Researchers have created an optical chip that appears to solve one of the greatest challenges to developing optical quantum communication systems, potentially providing a reliable, cost-effective way to develop quantum communications.
Problems With Optical Quantum Communication
Many of the advanced communications systems being developed today utilize quantum mechanics to process, store, and transmit information. harnessing the principle of entanglement, where two particles become so intimately connected that they act as a single system, no matter how great the distance between the two particles might be.
The problem for optical quantum systems which rely on photons is that the components that process and store information require visible-light photons, but the fiber optic cables that transmit the information need near-infrared light—whose wavelength is nearly 10 times greater.
Scientists at the National Institute for Standards and Technology (NIST) appear to have found an ingenious solution to this problem using a well known physical phenomenon known as a “whispering gallery” as inspiration.
Creating an Optical Whisper
In an acoustical environment where the walls form a perfectly curved surface on every side, sound waves can travel largely unimpeded, so that a person standing at one position along the wall can hear the faintest sound coming from any other part of the wall.
Known as whispering galleries, these structures are responsible for some of the worlds most well known architectural sites.
NIST researchers, Xiyuan Lu, Kartik Srinivasan, and a team at the University of Maryland NanoCenter in College Park—who described their work in the journal Nature Physics—have produced entangled photon pairs of visible-light and near-infrared photons using easily mass-produced, chip-based optical components.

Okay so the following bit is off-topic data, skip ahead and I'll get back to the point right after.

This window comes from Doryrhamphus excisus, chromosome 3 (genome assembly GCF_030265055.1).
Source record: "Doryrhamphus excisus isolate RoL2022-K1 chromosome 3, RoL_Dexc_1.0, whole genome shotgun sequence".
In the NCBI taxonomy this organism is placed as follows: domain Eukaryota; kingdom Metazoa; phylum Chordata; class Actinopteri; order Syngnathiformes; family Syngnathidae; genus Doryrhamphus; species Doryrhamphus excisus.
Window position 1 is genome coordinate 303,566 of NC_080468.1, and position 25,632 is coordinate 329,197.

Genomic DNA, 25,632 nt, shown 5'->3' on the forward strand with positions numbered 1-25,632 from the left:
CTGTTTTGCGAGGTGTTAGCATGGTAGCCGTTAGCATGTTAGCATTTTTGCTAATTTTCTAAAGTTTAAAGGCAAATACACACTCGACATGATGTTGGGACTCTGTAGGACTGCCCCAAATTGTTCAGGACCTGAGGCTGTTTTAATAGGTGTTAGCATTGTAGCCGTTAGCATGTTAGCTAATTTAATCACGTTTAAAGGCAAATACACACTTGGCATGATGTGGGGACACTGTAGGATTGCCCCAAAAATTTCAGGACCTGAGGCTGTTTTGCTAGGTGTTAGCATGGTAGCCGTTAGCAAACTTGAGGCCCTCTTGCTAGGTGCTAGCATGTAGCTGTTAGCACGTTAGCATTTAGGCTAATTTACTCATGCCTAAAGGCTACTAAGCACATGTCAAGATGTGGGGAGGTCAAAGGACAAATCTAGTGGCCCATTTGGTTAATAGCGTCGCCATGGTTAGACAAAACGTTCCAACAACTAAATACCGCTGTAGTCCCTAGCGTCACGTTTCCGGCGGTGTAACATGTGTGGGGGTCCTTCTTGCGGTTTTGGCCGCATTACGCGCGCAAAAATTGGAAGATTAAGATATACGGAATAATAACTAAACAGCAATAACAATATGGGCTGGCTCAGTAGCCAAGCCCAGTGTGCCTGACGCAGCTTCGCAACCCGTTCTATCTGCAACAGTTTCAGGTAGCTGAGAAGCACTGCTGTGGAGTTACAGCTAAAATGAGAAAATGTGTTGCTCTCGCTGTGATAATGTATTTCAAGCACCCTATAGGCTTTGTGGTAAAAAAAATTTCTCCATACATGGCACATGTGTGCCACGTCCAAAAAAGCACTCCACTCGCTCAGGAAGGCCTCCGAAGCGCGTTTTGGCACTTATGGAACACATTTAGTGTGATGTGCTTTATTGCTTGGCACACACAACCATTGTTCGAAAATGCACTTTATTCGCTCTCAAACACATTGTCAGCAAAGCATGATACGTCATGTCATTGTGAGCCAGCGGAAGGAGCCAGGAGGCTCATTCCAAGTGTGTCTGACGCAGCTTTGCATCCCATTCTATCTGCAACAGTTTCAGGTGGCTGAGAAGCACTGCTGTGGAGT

They achieved this by creating specially designed optical “whispering galleries” where a pump laser would enter into a ring-shaped resonator and as it spins through the ring, a pair of entangled photons emerge: a visible-light photon and a near-infrared photon.
“We wanted to link together visible-light photons, which are good for storing information in atomic systems, and telecommunication photons, which are in the near-infrared and good at traveling through optical fibers with low signal loss," said Srinivasan. This gives those hoping to engineer optical quantum communication systems the ideal entangled particles to work with. More importantly, they are able to do it in a way that is scalable.
“We figured out how to engineer these whispering gallery resonators to produce large numbers of the pairs we wanted, with very little background noise and other extraneous light," Lu said.
Future Promise For Entangled Memory
The most promising aspect of this technique is the potential for what’s known as entanglement swapping. This is where two pairs of entangled particles are linked to two units of quantum memory, the entanglement of the pairs is passed to the memories, linking them together over vast distances, something that was unthinkable before.
"Our contribution was to figure out how to make a quantum light source with the right properties that could enable such long-distance entanglement," said Srinivasan.